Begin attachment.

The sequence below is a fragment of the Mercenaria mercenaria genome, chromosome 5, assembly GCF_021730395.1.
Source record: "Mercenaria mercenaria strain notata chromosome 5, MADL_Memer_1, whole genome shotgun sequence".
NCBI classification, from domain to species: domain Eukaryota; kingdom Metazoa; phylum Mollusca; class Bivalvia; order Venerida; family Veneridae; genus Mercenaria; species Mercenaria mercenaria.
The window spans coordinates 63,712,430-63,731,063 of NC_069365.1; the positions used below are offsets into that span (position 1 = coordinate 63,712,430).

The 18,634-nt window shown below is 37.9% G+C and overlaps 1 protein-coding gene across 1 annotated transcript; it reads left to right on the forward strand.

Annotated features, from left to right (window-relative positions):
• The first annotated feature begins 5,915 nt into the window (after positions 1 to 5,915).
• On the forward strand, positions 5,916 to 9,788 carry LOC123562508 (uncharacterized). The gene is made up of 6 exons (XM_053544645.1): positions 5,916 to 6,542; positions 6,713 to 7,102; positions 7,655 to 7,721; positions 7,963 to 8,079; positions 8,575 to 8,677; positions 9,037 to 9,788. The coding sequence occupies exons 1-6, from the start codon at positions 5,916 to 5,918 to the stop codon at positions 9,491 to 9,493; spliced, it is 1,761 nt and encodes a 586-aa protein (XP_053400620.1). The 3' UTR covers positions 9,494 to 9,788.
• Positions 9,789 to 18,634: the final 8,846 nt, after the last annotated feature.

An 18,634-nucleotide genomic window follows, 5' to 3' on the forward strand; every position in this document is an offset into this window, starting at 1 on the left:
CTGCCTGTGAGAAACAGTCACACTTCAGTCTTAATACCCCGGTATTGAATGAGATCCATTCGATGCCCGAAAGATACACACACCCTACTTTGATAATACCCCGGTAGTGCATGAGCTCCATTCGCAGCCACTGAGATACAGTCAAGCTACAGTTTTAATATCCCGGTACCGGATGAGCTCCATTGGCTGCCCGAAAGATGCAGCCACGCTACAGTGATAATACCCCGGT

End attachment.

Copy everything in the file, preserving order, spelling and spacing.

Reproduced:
The sequence below is a fragment of the Mercenaria mercenaria genome, chromosome 5, assembly GCF_021730395.1.
Source record: "Mercenaria mercenaria strain notata chromosome 5, MADL_Memer_1, whole genome shotgun sequence".
NCBI classification, from domain to species: domain Eukaryota; kingdom Metazoa; phylum Mollusca; class Bivalvia; order Venerida; family Veneridae; genus Mercenaria; species Mercenaria mercenaria.
The window spans coordinates 63,712,430-63,731,063 of NC_069365.1; the positions used below are offsets into that span (position 1 = coordinate 63,712,430).

The 18,634-nt window shown below is 37.9% G+C and overlaps 1 protein-coding gene across 1 annotated transcript; it reads left to right on the forward strand.

Annotated features, from left to right (window-relative positions):
• The first annotated feature begins 5,915 nt into the window (after positions 1 to 5,915).
• On the forward strand, positions 5,916 to 9,788 carry LOC123562508 (uncharacterized). The gene is made up of 6 exons (XM_053544645.1): positions 5,916 to 6,542; positions 6,713 to 7,102; positions 7,655 to 7,721; positions 7,963 to 8,079; positions 8,575 to 8,677; positions 9,037 to 9,788. The coding sequence occupies exons 1-6, from the start codon at positions 5,916 to 5,918 to the stop codon at positions 9,491 to 9,493; spliced, it is 1,761 nt and encodes a 586-aa protein (XP_053400620.1). The 3' UTR covers positions 9,494 to 9,788.
• Positions 9,789 to 18,634: the final 8,846 nt, after the last annotated feature.

An 18,634-nucleotide genomic window follows, 5' to 3' on the forward strand; every position in this document is an offset into this window, starting at 1 on the left:
CTGCCTGTGAGAAACAGTCACACTTCAGTCTTAATACCCCGGTATTGAATGAGATCCATTCGATGCCCGAAAGATACACACACCCTACTTTGATAATACCCCGGTAGTGCATGAGCTCCATTCGCAGCCACTGAGATACAGTCAAGCTACAGTTTTAATATCCCGGTACCGGATGAGCTCCATTGGCTGCCCGAAAGATGCAGCCACGCTACAGTGATAATACCCCGGT